How often do you reassess what you are good at?

Today is January 23 and the Navigate the Chaos question to consider is “how often do you reassess what you are good at?” Navigating the chaos and practicing the art of living requires a constant reassessment of what you are good at and what you want to do with your life. Of course, you have the freedom to never assess your interests. That certainly is an option. But doing so may result in little, if any, progress towards translating your dreams into reality. This is especially true when it comes to work. Many people reassess what they are good at and in so doing, change jobs.


According to a Bureau of Labor Statistics August 22, 2019 press release “individuals born in the latter years of the baby boom (1957-1964) held an average of 12.3 jobs from age 18 to age 52; with nearly half of these jobs were held from ages 18 to 24. Among jobs started by 35-to-44-year olds, 36 percent ended in less than a year, and 75 percent ended in fewer than 5 years.” One-way people navigate the chaos and practice the art of living well is to leave one job for another. Either out of necessity, or design, millions of people leave one employment position for another. More money, a better work environment, and a better fit between skills and work are three common reasons people switch jobs. To understand the later, one needs to reflect upon today’s question and reassess what they are good at, or what they want to be good at. Actor and director George Clooney has asked himself that question periodically throughout his career.


In a December 23, 2020 interview with Kyle Buchanan and published in The New York Times, actor and director George Clooney responded to a question about next steps in his career. According to Clooney “I am not bored with acting, I’m more concerned with the idea that I know for a fact how careers go, because I’ve seen it: My aunt Rosemary was a big singer and then she wasn’t. Things change, I know that. I have no interest in quitting, but you have to reassess what it is you’re going to be good at.” Reassessing what you are good at is an important tool available to anyone who would like to navigate the chaos and practice the art of living well. One does not need to do the same job their entire life. One can, if they wish, but if they ask themselves the question “what am I good at?” or perhaps “what do I want to be good at?” then a new job might be on the horizon.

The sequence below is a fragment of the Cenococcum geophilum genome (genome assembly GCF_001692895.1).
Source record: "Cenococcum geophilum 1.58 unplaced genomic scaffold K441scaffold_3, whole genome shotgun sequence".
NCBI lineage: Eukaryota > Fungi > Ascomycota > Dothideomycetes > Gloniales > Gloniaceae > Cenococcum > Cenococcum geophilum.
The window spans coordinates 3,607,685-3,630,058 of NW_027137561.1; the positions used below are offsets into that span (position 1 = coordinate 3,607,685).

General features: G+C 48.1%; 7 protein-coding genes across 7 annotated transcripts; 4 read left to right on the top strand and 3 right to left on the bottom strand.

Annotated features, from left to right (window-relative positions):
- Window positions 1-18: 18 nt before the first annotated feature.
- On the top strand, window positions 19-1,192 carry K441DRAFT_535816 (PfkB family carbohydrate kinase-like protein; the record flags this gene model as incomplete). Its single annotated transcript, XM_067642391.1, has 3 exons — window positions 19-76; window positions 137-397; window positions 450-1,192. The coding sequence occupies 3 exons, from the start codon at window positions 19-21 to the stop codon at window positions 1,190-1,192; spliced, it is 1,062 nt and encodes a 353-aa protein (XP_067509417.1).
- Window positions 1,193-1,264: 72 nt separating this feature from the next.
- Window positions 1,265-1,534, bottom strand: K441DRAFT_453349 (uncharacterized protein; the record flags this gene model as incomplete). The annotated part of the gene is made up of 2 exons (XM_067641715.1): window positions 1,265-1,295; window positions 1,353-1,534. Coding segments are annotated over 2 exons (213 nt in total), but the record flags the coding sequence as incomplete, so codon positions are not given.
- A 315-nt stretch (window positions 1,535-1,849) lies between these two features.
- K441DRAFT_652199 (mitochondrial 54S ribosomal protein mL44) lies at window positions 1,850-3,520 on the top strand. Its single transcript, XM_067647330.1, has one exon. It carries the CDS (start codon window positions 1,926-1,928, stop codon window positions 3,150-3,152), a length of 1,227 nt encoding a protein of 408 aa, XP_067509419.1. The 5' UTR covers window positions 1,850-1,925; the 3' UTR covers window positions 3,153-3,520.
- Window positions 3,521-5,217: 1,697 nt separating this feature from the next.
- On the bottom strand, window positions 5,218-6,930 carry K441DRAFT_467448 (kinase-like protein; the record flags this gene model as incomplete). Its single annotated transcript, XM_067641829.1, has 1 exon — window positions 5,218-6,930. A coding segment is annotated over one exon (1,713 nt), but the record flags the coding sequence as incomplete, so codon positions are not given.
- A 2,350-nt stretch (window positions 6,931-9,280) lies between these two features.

In another interview, this time with Zach Baron for GQ published on November 17, 2020, Clooney discussed his early days of acting when he struggled for 12 years before landing his breakthrough role on the television series ER. As Clooney recalled “When you struggled for 12 or so years as an actor, when you get in, all you want to do is prove you can act and all the stuff you can do and show off all your tricks. And then as you ease into it, you kind of go, ‘Well, I don't feel like I have to prove anything anymore.’ I'm much more comfortable in my own skin.” This level of comfort, self-awareness, and self-care has helped his reassess what he is good at and what he wants to do next. According to Clooney “As time goes on, you're starting to look around, going, ‘Well, how else am I going to be involved in this business that I really love?’ I love this business. And I also do not want to be 60 and worry about what some casting director or some young producer or studio executive thinks about me anymore. I wanted to be involved.”

Baron asked Grant Heslov, Clooney’s long-time friend, about his friend's decision to step back from acting, to direct and otherwise live his life. Heslov told the story of an exercise Clooney propose they conduct during a recent conversation. The exercise was simple as the two were to “sit down and try to figure out how many summers they had left. As Heslov recalled “Clooney said ‘Let's say we were 55 at the time. So, let's say we have 25 more summers left—25 years, 25 summers. That doesn't seem like that many if you lose a whole summer, right?’”


Clooney understands reassessed what he wanted to do early in his life. As he recalled in The New York Times interview “I didn’t have it (acting) for the early part of my life — I did jobs I hated and lived for the weekend.” If you are missing something from your life, work at a job just to pay the bills, understand that change is possible. It is going to be difficult to navigate the chaos of transitioning to a new career, job, or company, but use this Navigate the Chaos series to understand how people practiced the art of living well as there are hundreds of things to do on your journey.